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The commute to my workplace is 90 minutes each way. Podcasts are my friend. I’m a long-time listener of In Our Time and enjoyed the recent episode about The Danelaw.

Melvyn and I hail from the same part of the world, and I learned as a child that many of the local place names there were derived from Old Norse or Danish. Notably: places ending in -by denote a farmstead, settlement or village; those ending in -thwaite mean a clearing or meadow.

So how local are those names? Time for some quick and dirty maps using R.

First, we’ll need a dataset of British place names. There are quite a few of these online, but top of my Google search was Index of Place Names in Great Britain (July 2016). It comes in several formats including CSV, easy to read into R like so:

library(tidyverse)
library(maps)



A quick inspection of the data reveals that whilst there is a unique identifier, objectid_1, each row is not as such a unique place (the dataset is based on grid locations). We can reduce the number of rows a little by taking distinct(placesort, lat, long_), but that will still retain duplicate place names with slightly different coordinates. For our purposes, it doesn’t really matter – we just want an indication of distribution, rather than a highly-accurate map.

We’ll start by looking at places ending in -by. For this example, we’ll let the points themselves define the outline of Great Britain rather than drawing one. We’ll emphasise the -by places and try to de-emphasise the rest.

gbplaces %>%
distinct(placesort, lat, long_) %>%
mutate(isBy = ifelse(grepl("^.+by$", placesort), TRUE, FALSE)) %>% # not the territories! filter(lat > 40) %>% ggplot(aes(long_, lat)) + geom_point(aes(color = isBy, alpha = isBy), size = 0.5) + scale_colour_viridis_d(direction = -1, name = "ends in -by", option = "inferno") + scale_alpha_manual(values = c(0.3, 1)) + theme(axis.title = element_blank(), axis.text = element_blank(), axis.ticks = element_blank(), panel.grid = element_blank(), panel.border = element_blank()) + labs(title = "Distribution of GB place names ending -by") + guides(alpha = FALSE) + coord_map()  Here’s the result – click for a larger version. Not bad. Lots of locations in Cumbria and eastern England. I like how the “plotting by points only” approach emphasises the empty mountainous regions in Scotland, Northern England and Wales. Now we’ll look at -thwaite. This time we’ll use map_data() to pull an outline from the maps package. # filter out N Ireland ggplot(data = map_data("world", "UK") %>% filter(group != 3), aes(x = long, y = lat)) + geom_polygon(aes(group = group), fill = "darkolivegreen") + coord_map() + geom_point(data = gbplaces %>% filter(grepl("^.+thwaite$", placesort),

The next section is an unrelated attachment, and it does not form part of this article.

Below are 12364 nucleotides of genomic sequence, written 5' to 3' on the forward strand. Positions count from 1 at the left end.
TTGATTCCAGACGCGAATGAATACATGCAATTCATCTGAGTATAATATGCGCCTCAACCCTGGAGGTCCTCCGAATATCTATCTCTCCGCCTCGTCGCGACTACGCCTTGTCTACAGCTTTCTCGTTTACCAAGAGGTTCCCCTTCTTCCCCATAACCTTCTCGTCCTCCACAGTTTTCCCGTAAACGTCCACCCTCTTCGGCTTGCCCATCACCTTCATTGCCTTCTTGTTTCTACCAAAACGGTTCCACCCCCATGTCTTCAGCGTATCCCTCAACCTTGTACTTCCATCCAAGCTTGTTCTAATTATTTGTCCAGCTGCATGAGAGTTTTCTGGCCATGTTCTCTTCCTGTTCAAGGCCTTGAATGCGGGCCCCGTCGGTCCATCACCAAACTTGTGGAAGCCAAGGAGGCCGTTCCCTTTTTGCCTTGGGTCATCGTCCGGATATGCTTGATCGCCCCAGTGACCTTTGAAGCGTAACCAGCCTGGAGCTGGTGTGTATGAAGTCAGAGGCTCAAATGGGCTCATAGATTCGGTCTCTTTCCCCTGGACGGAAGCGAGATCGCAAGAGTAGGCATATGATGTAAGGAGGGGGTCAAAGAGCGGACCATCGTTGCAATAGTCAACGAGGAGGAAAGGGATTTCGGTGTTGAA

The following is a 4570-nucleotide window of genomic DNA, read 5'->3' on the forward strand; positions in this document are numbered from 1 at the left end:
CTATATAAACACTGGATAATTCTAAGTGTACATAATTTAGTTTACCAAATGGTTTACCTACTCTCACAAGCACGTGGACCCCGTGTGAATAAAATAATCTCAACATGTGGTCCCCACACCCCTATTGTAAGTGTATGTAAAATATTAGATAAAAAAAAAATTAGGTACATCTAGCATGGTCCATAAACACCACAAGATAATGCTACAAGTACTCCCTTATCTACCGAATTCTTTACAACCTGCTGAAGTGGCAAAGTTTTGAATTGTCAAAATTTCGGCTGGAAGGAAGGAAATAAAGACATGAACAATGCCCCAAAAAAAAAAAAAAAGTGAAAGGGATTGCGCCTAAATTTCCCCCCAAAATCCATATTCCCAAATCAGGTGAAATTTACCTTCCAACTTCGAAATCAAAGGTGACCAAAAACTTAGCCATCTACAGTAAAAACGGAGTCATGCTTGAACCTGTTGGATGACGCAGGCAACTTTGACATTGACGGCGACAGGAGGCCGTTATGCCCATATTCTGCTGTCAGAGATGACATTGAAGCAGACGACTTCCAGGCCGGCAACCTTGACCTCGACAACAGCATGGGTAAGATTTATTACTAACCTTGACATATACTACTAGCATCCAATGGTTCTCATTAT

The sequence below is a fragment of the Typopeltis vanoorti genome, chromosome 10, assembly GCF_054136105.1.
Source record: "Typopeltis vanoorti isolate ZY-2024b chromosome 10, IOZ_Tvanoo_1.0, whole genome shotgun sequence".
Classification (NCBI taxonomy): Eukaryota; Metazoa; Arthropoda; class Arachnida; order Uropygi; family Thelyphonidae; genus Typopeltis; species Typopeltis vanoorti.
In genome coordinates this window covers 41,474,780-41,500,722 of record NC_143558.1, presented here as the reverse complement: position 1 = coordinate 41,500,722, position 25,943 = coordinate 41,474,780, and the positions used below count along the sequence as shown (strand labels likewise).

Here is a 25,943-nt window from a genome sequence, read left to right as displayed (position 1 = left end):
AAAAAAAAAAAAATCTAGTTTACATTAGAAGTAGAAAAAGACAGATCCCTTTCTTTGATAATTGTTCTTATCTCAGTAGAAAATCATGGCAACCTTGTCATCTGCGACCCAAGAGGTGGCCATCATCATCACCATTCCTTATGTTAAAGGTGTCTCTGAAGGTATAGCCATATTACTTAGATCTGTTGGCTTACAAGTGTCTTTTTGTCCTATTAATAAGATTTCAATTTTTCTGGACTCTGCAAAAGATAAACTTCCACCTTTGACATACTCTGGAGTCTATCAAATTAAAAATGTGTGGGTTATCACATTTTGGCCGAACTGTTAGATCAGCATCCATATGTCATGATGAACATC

lat > 40),
aes(long_, lat),
color = "yellow",
size = 0.5) +
theme(axis.title = element_blank(),
axis.text = element_blank(),
axis.ticks = element_blank(),
panel.grid = element_blank(),
panel.border = element_blank()) +
labs(title = "Distribution of GB place names ending -thwaite")


Result below. We see that -thwaite is much more localised to Cumbria and parts of Yorkshire.

Summary
I find mapping languages quite fascinating, but of course it’s not an original idea. Here’s an interactive map of Norse-derived place names in the UK, developed for an exhibition at the British Museum. I’m sure there are many others.

If you want to put data on a map, R offers many options using base R, ggplot2 or interactive Javascript such as Leaflet. I think it’s never been quicker or easier to do.